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|Title:||A review of the energetics of pollination biology|
|Citation:||Journal of Comparative Physiology B-Biochemical Systemic and Environmental Physiology, 2013; 183(7):867-876|
|Kimberly P. McCallum, Freya O. McDougall, Roger S. Seymour|
|Abstract:||Pollination biology is often associated with mutualistic interactions between plants and their animal pollen vectors, with energy rewards as the foundation for co-evolution. Energy is supplied as food (often nectar from flowers) or as heat (in sun-tracking or thermogenic plants). The requirements of pollinators for these resources depend on many factors, including the costs of living, locomotion, thermoregulation and behaviour, all of which are influenced by body size. These requirements are modified by the availability of energy offered by plants and environmental conditions. Endothermic insects, birds and bats are very effective, because they move faster and are more independent of environmental temperatures, than are ectothermic insects, but they are energetically costly for the plant. The body size of endothermic pollinators appears to be influenced by opposing requirements of the animals and plants. Large body size is advantageous for endotherms to retain heat. However, plants select for small body size of endotherms, as energy costs of larger size are not matched by increases in flight speed. If high energy costs of endothermy cannot be met, birds and mammals employ daily torpor, and large insects reduce the frequency of facultative endothermy. Energy uptake can be limited by the time required to absorb the energy or eliminate the excess water that comes with it. It can also be influenced by variations in climate that determine temperature and flowering season.|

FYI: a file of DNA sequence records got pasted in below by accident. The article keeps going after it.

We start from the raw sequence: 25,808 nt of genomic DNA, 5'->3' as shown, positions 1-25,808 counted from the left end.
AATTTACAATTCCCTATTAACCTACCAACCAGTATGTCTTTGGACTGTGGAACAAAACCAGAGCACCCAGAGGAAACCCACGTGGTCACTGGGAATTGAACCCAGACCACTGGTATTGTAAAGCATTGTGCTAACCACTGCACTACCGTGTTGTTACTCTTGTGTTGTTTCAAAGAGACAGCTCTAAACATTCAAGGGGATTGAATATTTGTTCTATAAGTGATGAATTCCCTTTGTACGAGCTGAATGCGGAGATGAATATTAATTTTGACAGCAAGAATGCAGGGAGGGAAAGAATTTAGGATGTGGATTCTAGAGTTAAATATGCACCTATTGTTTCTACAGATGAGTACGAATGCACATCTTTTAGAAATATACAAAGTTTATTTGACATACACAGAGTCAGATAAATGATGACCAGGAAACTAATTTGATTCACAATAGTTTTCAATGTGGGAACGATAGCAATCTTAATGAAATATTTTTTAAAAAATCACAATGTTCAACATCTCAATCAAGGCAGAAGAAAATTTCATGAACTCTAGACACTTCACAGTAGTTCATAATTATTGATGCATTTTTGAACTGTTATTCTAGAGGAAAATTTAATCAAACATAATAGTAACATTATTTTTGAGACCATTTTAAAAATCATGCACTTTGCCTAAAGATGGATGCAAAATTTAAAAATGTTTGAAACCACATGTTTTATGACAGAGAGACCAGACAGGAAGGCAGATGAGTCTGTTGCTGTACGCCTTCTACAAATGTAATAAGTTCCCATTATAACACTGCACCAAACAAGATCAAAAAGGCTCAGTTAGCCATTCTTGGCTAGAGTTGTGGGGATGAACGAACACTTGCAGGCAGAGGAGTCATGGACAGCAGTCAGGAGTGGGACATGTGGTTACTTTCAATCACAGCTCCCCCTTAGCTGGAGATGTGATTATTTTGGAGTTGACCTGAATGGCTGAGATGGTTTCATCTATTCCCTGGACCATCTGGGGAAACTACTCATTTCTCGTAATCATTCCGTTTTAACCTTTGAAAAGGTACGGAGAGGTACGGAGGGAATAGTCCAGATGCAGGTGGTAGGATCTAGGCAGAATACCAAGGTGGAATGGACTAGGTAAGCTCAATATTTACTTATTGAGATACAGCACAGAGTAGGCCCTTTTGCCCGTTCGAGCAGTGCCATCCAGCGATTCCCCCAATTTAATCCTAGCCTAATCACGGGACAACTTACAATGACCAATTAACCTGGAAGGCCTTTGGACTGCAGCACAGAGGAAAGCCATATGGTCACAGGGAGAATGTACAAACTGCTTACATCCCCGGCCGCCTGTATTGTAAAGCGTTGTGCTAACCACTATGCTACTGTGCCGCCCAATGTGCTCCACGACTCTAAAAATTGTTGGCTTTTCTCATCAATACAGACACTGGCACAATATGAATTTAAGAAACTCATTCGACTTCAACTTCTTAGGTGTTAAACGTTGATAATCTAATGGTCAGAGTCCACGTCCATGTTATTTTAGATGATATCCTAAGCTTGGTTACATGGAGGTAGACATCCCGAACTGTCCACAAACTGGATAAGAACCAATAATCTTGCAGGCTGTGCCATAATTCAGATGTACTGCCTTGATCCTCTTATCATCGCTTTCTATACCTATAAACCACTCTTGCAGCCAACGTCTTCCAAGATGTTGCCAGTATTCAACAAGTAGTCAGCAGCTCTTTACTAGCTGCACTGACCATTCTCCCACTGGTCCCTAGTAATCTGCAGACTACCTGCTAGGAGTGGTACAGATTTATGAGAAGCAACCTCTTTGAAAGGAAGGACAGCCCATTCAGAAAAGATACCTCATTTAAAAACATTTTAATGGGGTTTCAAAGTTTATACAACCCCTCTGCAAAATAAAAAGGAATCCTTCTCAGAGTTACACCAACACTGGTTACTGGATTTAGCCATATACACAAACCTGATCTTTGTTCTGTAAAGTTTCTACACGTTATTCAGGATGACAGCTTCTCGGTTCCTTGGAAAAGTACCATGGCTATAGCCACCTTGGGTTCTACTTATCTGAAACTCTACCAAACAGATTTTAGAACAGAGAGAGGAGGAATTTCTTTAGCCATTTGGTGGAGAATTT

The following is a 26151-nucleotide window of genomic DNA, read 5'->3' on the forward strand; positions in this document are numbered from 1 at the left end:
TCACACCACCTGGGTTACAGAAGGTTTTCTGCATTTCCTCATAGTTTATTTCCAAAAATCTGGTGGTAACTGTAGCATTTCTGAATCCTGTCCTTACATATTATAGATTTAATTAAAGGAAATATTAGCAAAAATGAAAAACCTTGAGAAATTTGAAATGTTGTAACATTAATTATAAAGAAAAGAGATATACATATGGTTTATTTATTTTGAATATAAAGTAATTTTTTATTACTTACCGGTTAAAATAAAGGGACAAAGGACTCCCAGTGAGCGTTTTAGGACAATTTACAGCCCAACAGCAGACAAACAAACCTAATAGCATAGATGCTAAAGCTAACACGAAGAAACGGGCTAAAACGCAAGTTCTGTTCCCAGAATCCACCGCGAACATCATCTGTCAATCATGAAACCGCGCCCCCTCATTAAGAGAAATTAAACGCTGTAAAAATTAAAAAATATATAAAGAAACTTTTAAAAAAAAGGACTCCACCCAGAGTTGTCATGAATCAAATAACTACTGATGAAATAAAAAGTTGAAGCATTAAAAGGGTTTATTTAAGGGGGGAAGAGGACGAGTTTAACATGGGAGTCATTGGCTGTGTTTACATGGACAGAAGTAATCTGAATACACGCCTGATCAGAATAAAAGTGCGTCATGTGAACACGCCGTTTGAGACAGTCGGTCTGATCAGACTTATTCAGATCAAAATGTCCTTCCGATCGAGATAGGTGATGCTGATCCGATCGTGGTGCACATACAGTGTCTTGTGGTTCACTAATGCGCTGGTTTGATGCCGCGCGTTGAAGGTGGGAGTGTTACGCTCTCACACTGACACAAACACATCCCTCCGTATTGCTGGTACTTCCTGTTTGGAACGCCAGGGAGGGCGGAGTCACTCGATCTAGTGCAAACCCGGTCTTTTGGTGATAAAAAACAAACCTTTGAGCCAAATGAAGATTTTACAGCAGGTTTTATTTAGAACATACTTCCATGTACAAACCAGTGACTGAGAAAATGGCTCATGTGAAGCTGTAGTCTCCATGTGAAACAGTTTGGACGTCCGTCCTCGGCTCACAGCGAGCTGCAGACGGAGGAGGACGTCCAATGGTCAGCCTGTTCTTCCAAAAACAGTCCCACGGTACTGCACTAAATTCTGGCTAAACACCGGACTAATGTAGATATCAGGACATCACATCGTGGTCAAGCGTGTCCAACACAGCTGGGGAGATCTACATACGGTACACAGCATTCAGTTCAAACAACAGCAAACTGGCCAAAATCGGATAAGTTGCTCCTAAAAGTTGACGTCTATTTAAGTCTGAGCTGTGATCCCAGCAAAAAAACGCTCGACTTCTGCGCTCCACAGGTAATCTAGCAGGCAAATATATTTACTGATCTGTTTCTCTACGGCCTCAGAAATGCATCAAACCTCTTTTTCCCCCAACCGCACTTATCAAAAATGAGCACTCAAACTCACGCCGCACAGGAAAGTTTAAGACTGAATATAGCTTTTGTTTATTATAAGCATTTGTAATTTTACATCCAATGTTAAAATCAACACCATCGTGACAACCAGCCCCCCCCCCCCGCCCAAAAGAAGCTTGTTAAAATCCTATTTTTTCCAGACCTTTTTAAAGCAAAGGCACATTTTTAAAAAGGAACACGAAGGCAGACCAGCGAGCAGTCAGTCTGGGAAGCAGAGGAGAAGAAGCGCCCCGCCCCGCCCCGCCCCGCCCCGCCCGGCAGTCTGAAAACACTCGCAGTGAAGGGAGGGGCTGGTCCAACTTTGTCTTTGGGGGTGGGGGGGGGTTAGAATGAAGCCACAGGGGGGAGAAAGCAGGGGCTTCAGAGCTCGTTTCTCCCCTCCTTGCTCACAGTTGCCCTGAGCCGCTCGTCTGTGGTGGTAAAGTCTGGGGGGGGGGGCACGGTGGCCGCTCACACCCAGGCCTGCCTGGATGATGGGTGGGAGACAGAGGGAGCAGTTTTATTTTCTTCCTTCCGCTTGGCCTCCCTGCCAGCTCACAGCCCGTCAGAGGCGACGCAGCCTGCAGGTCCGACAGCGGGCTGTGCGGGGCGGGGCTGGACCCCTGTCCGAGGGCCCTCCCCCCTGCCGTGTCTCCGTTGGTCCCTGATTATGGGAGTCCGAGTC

|Keywords:||Energy; Metabolic rate; Pollinator; Insect; Bird; Bat; Nectar; Torpor; Endothermy; Body size; Scaling; Allometry|
|Rights:||© Springer-Verlag Berlin Heidelberg 2013|
|Appears in Collections:||Earth and Environmental Sciences publications|
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